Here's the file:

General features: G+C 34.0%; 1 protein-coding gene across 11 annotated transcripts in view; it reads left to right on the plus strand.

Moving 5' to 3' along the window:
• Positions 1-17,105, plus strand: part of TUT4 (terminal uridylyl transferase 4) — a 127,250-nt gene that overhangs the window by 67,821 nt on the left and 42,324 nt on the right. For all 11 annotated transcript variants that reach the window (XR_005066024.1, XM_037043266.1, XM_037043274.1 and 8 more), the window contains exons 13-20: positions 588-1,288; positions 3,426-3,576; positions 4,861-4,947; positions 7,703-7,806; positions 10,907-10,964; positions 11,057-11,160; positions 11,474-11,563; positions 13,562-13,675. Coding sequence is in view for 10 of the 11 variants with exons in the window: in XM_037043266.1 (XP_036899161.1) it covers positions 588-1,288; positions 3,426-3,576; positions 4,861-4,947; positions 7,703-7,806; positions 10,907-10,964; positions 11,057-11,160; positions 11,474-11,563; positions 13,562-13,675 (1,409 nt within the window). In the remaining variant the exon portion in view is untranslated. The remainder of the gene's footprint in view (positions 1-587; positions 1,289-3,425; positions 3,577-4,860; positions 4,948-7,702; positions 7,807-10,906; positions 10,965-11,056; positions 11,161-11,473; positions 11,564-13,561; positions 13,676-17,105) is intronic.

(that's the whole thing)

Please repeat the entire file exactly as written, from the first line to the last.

General features: G+C 34.0%; 1 protein-coding gene across 11 annotated transcripts in view; it reads left to right on the plus strand.

Moving 5' to 3' along the window:
• Positions 1-17,105, plus strand: part of TUT4 (terminal uridylyl transferase 4) — a 127,250-nt gene that overhangs the window by 67,821 nt on the left and 42,324 nt on the right. For all 11 annotated transcript variants that reach the window (XR_005066024.1, XM_037043266.1, XM_037043274.1 and 8 more), the window contains exons 13-20: positions 588-1,288; positions 3,426-3,576; positions 4,861-4,947; positions 7,703-7,806; positions 10,907-10,964; positions 11,057-11,160; positions 11,474-11,563; positions 13,562-13,675. Coding sequence is in view for 10 of the 11 variants with exons in the window: in XM_037043266.1 (XP_036899161.1) it covers positions 588-1,288; positions 3,426-3,576; positions 4,861-4,947; positions 7,703-7,806; positions 10,907-10,964; positions 11,057-11,160; positions 11,474-11,563; positions 13,562-13,675 (1,409 nt within the window). In the remaining variant the exon portion in view is untranslated. The remainder of the gene's footprint in view (positions 1-587; positions 1,289-3,425; positions 3,577-4,860; positions 4,948-7,702; positions 7,807-10,906; positions 10,965-11,056; positions 11,161-11,473; positions 11,564-13,561; positions 13,676-17,105) is intronic.